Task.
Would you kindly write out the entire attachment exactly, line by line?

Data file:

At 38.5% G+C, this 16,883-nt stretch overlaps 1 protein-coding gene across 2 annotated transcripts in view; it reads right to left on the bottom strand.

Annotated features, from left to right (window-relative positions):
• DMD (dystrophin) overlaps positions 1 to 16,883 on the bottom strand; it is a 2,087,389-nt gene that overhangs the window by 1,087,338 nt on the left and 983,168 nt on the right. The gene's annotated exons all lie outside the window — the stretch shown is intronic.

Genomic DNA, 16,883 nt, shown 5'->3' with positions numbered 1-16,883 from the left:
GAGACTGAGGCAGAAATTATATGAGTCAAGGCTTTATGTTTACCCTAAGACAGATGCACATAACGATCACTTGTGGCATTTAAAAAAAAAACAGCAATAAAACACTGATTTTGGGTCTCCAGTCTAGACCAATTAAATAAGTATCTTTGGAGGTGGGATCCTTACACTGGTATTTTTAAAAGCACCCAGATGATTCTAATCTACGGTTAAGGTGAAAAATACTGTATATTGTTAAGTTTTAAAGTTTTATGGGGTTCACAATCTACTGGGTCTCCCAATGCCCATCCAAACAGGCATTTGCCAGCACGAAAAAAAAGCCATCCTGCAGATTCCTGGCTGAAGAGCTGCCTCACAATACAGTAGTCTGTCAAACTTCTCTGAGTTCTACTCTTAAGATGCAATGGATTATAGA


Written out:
At 38.5% G+C, this 16,883-nt stretch overlaps 1 protein-coding gene across 2 annotated transcripts in view; it reads right to left on the bottom strand.

Annotated features, from left to right (window-relative positions):
• DMD (dystrophin) overlaps positions 1 to 16,883 on the bottom strand; it is a 2,087,389-nt gene that overhangs the window by 1,087,338 nt on the left and 983,168 nt on the right. The gene's annotated exons all lie outside the window — the stretch shown is intronic.

Genomic DNA, 16,883 nt, shown 5'->3' with positions numbered 1-16,883 from the left:
GAGACTGAGGCAGAAATTATATGAGTCAAGGCTTTATGTTTACCCTAAGACAGATGCACATAACGATCACTTGTGGCATTTAAAAAAAAAACAGCAATAAAACACTGATTTTGGGTCTCCAGTCTAGACCAATTAAATAAGTATCTTTGGAGGTGGGATCCTTACACTGGTATTTTTAAAAGCACCCAGATGATTCTAATCTACGGTTAAGGTGAAAAATACTGTATATTGTTAAGTTTTAAAGTTTTATGGGGTTCACAATCTACTGGGTCTCCCAATGCCCATCCAAACAGGCATTTGCCAGCACGAAAAAAAAGCCATCCTGCAGATTCCTGGCTGAAGAGCTGCCTCACAATACAGTAGTCTGTCAAACTTCTCTGAGTTCTACTCTTAAGATGCAATGGATTATAGA